Emmanuel Probst: I’ll even give you two. The first one is a method called copy, transform, combine. In short, that means don’t try to reinvent the wheel, find inspiration in products that exist already and in categories that are unrelated to the brand you’re trying to create. And you’re then going to remix this. That’s what I call the remix economy. So, you’re going to transform and create juxtapositions of those, basically, an assemblage of those different elements, and you’re going to transform this into something new. And many of the artists we admire, and many of the brands we admire, they didn’t start from scratch anyway, whether it’s Star Wars that was inspired from a novel, and Apple did not invent the mouse, Apple did not invent personal computing, it did not invent the iPod, it copied, transformed an existing idea into a better product. So that’s tip number one. And so copy, transform, combine is really important. And the second one is stop googling things. Meaning it’s great to discover new things on the internet. You and I do this whole day and that’s fine. At some point, though you close the lid of your laptop, and you simply sit with maybe a notepad and a pencil. And you just brainstorm with yourselves and you start finding new ideas that way. Google is misleading because if you type something in Google, instant gratification, you’re going to find an answer. So that feels good in the moment. But now take a step back and think about whatever is on page one of Google. The problem is that if you found that answer, millions of other people had access to the exact same answer. And in fact, there is that saying in our industry, Jamin, which I’m sure you’re familiar with, that is what is the best way to hide a dead body? Page two of Google. So why Google is very useful, don’t get me wrong, I use it every day, many times a day. There’s nothing wrong with this. But there are times to be present, to start Googling things, to stop looking at social media, and sit down with yourself and simply challenge yourself in finding more ideas on your own. And that’s when the great work starts. And that is what is fulfilling in the process of writing and creating.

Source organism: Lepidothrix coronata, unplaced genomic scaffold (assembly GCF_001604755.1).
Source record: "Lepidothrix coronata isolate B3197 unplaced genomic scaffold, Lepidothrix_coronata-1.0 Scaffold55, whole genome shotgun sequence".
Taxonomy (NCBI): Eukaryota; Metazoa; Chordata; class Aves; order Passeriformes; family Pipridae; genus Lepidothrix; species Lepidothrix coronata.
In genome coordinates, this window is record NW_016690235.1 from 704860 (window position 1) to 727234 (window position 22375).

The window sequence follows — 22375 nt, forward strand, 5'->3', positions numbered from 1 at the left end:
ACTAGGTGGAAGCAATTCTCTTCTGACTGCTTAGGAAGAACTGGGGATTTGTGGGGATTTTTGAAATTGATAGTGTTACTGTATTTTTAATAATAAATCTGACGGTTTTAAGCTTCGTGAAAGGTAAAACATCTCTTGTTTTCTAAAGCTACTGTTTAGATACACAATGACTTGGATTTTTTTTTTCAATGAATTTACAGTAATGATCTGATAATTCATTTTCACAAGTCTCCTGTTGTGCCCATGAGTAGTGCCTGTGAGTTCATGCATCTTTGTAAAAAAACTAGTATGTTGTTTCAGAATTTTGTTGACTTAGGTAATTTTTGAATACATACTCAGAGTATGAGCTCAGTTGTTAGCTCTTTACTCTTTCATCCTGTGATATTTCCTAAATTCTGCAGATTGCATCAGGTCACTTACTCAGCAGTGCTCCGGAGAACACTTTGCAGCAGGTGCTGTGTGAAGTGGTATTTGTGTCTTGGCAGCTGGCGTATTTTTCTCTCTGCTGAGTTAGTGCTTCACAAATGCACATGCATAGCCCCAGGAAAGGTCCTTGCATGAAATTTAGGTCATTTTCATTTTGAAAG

Jamin Brazil: I like that because one is very inward focused and draws on yourself. And the other is outward focus, when you think about the framework of remixing at least as I understand it right now. What I really like about the remix is you see that happening on Tik Tok and the growth of that platform. I guess the fundamental premise of Tik Tok is taking a trend and then re-mixing that trend into your own voice if you’re a content creator.